Needle Juniper Restyling-
This tree is too tall. And the branches are a bit leggy, too.
One of the problems we get into in bonsai design is that with time and growth, height and branch length can begin pulling us away from the trunk. Literally destroying the design, making it weaker. And this tree has a nice trunk, which is a good enough reason to consider redesigning it, to compact the design.
It’s also got another possibility—it currently flows to the right. There’s nothing wrong with the right flow, but I was thinking a tighter design would be going left, even if for the time being we’ll lose some of the density, interest, and development in the branching. So for the short term, it won’t look as good… But the right branch looks young, which is yet another reason to stay away from using it as a key branch, indicating flow.
Given that thinking—and willing to be patient for a few years of re-growth for the design to recrystalize—we redesigned this tree this week.
It’s a Needle Juniper, Juniperus rigida, which we don’t see much outside of Japan. The summer trimming is over, when the long extensions are cut. Working on needle juniper will make the expressive among us let out periodic yelps, as it has the most dastardly stiff, pointy needles of any conifer. It is nice having apprentices.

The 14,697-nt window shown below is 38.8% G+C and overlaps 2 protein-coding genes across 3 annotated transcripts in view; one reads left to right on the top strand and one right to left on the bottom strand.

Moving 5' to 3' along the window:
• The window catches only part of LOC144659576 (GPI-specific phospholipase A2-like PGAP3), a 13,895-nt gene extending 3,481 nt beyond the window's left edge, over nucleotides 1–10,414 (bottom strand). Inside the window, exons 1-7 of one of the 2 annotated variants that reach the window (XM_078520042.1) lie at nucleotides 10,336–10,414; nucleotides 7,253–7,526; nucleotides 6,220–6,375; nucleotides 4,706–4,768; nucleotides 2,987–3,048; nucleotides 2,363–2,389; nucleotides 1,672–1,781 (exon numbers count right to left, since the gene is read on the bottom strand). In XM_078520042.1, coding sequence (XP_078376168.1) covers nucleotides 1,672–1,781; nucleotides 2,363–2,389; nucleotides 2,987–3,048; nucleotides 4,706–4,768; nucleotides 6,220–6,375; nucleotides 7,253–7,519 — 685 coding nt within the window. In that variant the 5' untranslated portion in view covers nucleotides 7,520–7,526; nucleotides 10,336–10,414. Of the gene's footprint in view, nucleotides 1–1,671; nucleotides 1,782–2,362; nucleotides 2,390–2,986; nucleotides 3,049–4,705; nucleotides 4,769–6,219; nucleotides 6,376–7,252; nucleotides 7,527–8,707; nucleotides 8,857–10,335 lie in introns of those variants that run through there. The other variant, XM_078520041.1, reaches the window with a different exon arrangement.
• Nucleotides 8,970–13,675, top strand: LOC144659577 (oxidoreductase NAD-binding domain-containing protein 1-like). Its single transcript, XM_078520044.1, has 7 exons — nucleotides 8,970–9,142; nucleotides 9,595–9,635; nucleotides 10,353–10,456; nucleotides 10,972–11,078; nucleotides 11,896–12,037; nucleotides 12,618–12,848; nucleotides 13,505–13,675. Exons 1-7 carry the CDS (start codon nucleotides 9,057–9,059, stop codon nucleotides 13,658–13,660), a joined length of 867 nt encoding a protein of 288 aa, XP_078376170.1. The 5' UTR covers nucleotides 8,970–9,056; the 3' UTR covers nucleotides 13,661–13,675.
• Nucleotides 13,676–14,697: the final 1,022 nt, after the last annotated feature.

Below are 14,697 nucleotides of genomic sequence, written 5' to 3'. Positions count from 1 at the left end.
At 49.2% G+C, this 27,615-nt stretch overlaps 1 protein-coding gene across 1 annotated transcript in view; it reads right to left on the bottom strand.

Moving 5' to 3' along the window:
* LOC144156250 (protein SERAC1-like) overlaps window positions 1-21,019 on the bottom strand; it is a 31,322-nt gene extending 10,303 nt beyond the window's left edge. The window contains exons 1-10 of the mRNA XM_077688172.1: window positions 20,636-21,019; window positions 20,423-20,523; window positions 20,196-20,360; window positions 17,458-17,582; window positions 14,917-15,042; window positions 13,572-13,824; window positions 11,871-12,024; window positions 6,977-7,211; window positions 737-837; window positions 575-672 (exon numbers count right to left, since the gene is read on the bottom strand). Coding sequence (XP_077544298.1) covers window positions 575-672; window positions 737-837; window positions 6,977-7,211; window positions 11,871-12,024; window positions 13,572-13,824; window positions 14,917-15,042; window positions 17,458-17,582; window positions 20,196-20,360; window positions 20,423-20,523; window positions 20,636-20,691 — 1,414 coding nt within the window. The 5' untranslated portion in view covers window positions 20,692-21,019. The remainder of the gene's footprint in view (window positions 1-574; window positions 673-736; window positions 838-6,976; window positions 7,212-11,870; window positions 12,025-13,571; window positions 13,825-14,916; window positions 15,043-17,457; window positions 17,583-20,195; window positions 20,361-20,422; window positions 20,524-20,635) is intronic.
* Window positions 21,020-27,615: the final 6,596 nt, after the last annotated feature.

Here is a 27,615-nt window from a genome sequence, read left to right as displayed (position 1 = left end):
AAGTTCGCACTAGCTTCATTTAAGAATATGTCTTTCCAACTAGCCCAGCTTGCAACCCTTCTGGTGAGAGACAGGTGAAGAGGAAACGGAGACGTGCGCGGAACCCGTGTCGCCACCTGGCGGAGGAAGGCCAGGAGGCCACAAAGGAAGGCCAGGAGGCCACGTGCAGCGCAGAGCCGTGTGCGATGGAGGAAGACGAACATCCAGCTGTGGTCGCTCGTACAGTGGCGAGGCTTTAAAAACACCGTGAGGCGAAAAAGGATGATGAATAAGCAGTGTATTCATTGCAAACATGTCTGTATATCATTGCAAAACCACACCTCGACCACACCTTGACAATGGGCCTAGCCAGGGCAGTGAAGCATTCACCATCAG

Needle Juniper before redesigning. Curiously, this looks a lot to me like old work in Japan and the United States, with long leggy branches and apexes that seem much too tall. The nice things about such work is the involvement in the branching and padding, which is often pleasing. The bad thing is we tend to ignore the branch’s relationship with the trunk, because we’re so engaged with the foliage…
Step one…shortening the crown.
Branches cut off the top.
Reworking crown area.
Tree with shortened crown. A small jin remains up there.
Step two, reconsidering the flow. The key branch on the right will be removed.
Branches cut off the right side to shorten the key branch, and make it a balance branch.
Final redesign. It will take a few years to crystalize the form, especially the density of the crown and the length to the bottom branches. The main thing in its favor currently is that it’s now a more compact design, refocusing on the trunk. It should be good for about another 10 years before it might need another trip to the shop, to lift the hood and see what could use tinkering.